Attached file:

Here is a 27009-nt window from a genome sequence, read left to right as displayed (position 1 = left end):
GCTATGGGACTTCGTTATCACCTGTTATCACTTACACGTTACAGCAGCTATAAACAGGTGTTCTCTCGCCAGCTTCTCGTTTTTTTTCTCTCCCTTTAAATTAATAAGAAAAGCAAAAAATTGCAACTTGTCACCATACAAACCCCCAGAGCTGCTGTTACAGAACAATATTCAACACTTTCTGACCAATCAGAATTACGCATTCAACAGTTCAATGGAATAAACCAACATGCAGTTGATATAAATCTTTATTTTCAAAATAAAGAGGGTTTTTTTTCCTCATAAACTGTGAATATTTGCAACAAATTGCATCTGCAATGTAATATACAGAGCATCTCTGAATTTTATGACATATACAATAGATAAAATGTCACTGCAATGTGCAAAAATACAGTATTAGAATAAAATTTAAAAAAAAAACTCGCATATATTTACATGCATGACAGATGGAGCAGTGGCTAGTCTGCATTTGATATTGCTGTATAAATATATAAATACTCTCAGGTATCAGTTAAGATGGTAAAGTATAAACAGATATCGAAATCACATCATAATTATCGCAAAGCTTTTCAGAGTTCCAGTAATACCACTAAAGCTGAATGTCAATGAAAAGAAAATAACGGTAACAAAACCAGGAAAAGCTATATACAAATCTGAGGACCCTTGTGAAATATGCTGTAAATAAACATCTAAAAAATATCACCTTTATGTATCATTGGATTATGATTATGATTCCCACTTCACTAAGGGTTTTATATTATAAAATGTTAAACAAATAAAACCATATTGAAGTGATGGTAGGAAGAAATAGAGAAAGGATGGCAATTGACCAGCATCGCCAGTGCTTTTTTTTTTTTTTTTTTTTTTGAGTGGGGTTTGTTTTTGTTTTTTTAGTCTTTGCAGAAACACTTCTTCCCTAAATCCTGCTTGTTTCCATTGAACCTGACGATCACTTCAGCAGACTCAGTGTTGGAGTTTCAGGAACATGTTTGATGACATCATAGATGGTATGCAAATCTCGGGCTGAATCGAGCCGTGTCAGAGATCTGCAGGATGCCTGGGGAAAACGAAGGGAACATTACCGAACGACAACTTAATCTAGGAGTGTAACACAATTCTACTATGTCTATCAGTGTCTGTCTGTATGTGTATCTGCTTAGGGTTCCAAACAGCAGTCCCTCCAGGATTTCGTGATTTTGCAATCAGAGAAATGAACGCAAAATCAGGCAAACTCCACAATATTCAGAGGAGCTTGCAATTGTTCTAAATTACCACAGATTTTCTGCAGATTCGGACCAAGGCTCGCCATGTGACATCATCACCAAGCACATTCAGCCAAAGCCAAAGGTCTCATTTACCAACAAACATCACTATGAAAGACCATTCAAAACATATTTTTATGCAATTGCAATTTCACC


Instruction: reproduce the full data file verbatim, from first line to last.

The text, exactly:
Here is a 27009-nt window from a genome sequence, read left to right as displayed (position 1 = left end):
GCTATGGGACTTCGTTATCACCTGTTATCACTTACACGTTACAGCAGCTATAAACAGGTGTTCTCTCGCCAGCTTCTCGTTTTTTTTCTCTCCCTTTAAATTAATAAGAAAAGCAAAAAATTGCAACTTGTCACCATACAAACCCCCAGAGCTGCTGTTACAGAACAATATTCAACACTTTCTGACCAATCAGAATTACGCATTCAACAGTTCAATGGAATAAACCAACATGCAGTTGATATAAATCTTTATTTTCAAAATAAAGAGGGTTTTTTTTCCTCATAAACTGTGAATATTTGCAACAAATTGCATCTGCAATGTAATATACAGAGCATCTCTGAATTTTATGACATATACAATAGATAAAATGTCACTGCAATGTGCAAAAATACAGTATTAGAATAAAATTTAAAAAAAAAACTCGCATATATTTACATGCATGACAGATGGAGCAGTGGCTAGTCTGCATTTGATATTGCTGTATAAATATATAAATACTCTCAGGTATCAGTTAAGATGGTAAAGTATAAACAGATATCGAAATCACATCATAATTATCGCAAAGCTTTTCAGAGTTCCAGTAATACCACTAAAGCTGAATGTCAATGAAAAGAAAATAACGGTAACAAAACCAGGAAAAGCTATATACAAATCTGAGGACCCTTGTGAAATATGCTGTAAATAAACATCTAAAAAATATCACCTTTATGTATCATTGGATTATGATTATGATTCCCACTTCACTAAGGGTTTTATATTATAAAATGTTAAACAAATAAAACCATATTGAAGTGATGGTAGGAAGAAATAGAGAAAGGATGGCAATTGACCAGCATCGCCAGTGCTTTTTTTTTTTTTTTTTTTTTTGAGTGGGGTTTGTTTTTGTTTTTTTAGTCTTTGCAGAAACACTTCTTCCCTAAATCCTGCTTGTTTCCATTGAACCTGACGATCACTTCAGCAGACTCAGTGTTGGAGTTTCAGGAACATGTTTGATGACATCATAGATGGTATGCAAATCTCGGGCTGAATCGAGCCGTGTCAGAGATCTGCAGGATGCCTGGGGAAAACGAAGGGAACATTACCGAACGACAACTTAATCTAGGAGTGTAACACAATTCTACTATGTCTATCAGTGTCTGTCTGTATGTGTATCTGCTTAGGGTTCCAAACAGCAGTCCCTCCAGGATTTCGTGATTTTGCAATCAGAGAAATGAACGCAAAATCAGGCAAACTCCACAATATTCAGAGGAGCTTGCAATTGTTCTAAATTACCACAGATTTTCTGCAGATTCGGACCAAGGCTCGCCATGTGACATCATCACCAAGCACATTCAGCCAAAGCCAAAGGTCTCATTTACCAACAAACATCACTATGAAAGACCATTCAAAACATATTTTTATGCAATTGCAATTTCACC